The Indian Government’s National Informatics Centre (NIC) supplies technology services to government agencies and departments. It steers e-governance implementations at national, state, and district levels, improving government services by implementing online solutions, such as websites and electronic information systems.
NIC has provided extensive technology services to Andhra Pradesh’s Registration and Stamps Department. The department manages land, marriages, and social services and associated documentation across 38 districts. NIC’s computer-aided Administration of Registration Department (CARD) project, which began in 1997, has centralized all of the department’s information, including land and duty rates and stamp vendors’ details onto a three-tier architecture, based on a central application server in the Hyderabad head office. CARD is among the most successful e-governance projects in India.
Following a detailed evaluation of database product offerings from multiple vendors, NIC selected Oracle as its preferred supplier for its ability to consolidate multiple databases, improve security and system response, and reduce costs.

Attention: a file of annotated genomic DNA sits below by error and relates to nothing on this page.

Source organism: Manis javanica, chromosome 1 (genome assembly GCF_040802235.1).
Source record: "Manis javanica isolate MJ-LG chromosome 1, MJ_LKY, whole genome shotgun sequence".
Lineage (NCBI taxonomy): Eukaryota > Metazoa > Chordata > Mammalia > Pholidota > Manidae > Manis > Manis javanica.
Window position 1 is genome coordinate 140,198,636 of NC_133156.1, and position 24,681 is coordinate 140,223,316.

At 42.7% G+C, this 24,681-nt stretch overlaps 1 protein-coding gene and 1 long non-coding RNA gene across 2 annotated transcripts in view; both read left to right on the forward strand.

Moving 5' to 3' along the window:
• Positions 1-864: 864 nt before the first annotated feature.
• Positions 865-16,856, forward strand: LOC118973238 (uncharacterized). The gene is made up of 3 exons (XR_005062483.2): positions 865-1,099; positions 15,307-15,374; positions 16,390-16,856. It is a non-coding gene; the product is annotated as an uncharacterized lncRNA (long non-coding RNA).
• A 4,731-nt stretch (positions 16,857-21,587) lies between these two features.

“After looking at other vendors and products, we determined that Oracle provided the only creditable relational database, supported by Oracle Forms and Reports, to manage this complex and comprehensive project and improve the services we provide to over 84 million customers,” said KLN Rao, deputy director general, NIC.
The CARD project to computerize the department’s services began at two test sites in 1997. Internal change management was one of the key challenges, and it was critical to initiate the project in a decentralized manner. Having achieved initial computerization, the department expanded the project, making the CARD application web-based and extending its reach to additional internal and external stakeholders. The implementation strategy was aimed to address the functional, technical, and change management challenges in line with users’ adoption pace.
The subregistrar offices in the district of Hyderabad went live with the new centralized architecture in August 2012. A phased migration of all 432 databases in subregistrar offices across 38 districts took place between December 2012 and May 2013, and it involved transferring large volumes of legacy data to a central server. The implementation was completed on time and within budget.